Patera perigrapta has many adaptations that are similar to other snails in the class Gastropoda. Such adaptations include:


 The radula, which is shown below, is a structure which is made out of a hard material called chitin. It allows the snail to scrape off food particles as it crawls (Burch, 1962). This ribbon-like structure is pushed though the mouth by muscles when the snail is feeding (Burch, 1962).

* To learn about about how the snail eats, go to Nutrition.



 The shell covers and protects the snail’s internal organs from predators, environmental conditions or any other forms of injury that may occur (Burch, 1962).  The shell is composed of calcium mineral sediments that are produced from the outer part of the mantle Cavity (Gillis, 2012).


The photo above shows the depressed helicid shell of Patera perigrapta. The tooth is indicated with a red circle around it. The Aperture of the shell simply is referring to the shell's opening.

* For more information on snail shells, go the the Facts Page.


Teeth and Aperture barriers:  

 The teeth, which act as a protection barrier, are located near the snail’s shell opening (Dourson, 2010).  The teeth can also store calcium, which can be used for repairing any damage that could occur to the shell (Dourson, 2010). In addition, the teeth can help the snail balance itself as it moves, by acting as a pivotal point (Dourson, 2010).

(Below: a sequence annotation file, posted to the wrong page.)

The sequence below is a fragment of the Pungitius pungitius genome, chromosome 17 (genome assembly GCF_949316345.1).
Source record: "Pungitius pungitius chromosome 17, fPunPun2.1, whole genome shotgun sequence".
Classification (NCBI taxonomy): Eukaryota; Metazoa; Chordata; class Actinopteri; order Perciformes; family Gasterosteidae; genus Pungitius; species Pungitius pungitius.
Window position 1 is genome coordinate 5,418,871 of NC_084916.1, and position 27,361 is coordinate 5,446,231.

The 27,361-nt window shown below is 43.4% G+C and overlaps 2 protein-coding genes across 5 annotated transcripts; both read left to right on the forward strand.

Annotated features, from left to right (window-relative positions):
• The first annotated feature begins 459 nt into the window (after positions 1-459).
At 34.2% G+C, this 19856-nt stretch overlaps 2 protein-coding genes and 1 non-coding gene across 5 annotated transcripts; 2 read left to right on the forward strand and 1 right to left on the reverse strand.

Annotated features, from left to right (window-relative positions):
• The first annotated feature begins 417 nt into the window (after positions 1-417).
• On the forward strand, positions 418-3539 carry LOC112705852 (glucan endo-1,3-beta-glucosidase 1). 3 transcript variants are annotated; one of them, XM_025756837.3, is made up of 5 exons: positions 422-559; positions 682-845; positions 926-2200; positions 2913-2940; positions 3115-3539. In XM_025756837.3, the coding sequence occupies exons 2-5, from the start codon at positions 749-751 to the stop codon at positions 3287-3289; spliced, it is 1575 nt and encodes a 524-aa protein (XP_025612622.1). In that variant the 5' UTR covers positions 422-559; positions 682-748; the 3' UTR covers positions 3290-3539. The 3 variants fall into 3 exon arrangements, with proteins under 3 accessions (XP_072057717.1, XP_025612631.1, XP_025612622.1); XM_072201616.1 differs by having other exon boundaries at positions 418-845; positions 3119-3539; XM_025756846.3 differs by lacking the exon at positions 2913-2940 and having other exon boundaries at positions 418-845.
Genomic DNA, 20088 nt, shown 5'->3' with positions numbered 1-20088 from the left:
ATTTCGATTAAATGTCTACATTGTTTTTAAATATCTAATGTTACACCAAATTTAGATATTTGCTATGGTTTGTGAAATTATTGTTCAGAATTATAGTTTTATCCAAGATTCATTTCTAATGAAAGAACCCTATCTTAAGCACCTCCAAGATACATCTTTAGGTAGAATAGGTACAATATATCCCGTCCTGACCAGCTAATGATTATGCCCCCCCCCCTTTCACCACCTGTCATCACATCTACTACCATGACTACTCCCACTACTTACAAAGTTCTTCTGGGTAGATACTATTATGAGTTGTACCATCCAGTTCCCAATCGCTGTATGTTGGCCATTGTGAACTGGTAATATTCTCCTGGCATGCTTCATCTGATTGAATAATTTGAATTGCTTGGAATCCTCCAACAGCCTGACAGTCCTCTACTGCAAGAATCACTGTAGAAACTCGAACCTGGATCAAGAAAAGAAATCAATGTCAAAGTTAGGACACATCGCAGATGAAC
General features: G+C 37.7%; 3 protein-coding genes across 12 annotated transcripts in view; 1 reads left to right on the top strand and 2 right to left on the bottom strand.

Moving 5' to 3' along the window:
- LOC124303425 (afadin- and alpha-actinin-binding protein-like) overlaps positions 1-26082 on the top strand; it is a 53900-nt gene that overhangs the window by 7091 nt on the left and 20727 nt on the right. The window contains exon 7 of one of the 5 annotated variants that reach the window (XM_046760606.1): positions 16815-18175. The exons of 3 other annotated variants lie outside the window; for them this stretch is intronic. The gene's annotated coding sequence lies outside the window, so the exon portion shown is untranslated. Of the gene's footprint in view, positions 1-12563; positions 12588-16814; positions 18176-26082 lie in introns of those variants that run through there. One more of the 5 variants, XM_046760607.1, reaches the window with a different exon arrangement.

Ventral Muscular Foot:

 The muscular foot is very important for the locomotion of the organism (Gillis, 2012). Not only is it used for movement, but it can also be used for attachment to a substrate or in aiding the attainment of food (Gillis, 2012).



 Being a member of Stylommatophora, Patera perigrapta has two pairs of tentacles (Burch, 1962).  The top set has eyeballs on the tips, which are very useful for viewing its surroundings (Hickman, 2012). Since the complexity of the eyeballs limits the snail's vision to merely distinguishing between light and darkness, the bottom set of tentacles have photo-sensory cells that allow the snail to feel it's surroundings and sense chemicals around it (Hickman, 2012). Not only does the bottom set of tentacles allow the snail to feel it's way around, but it also compensates for the fact that snails lack ears by allowing the snail to sense vibrations in it's environment (Hickman, 2012).

The photo above shows both the upper and lower tentacles of a snail in the Polygridae family.. The eyeballs can be seen at the tip of the upper tentacles.

           Facts!             Nutrition             Wisconsin Land Snail Page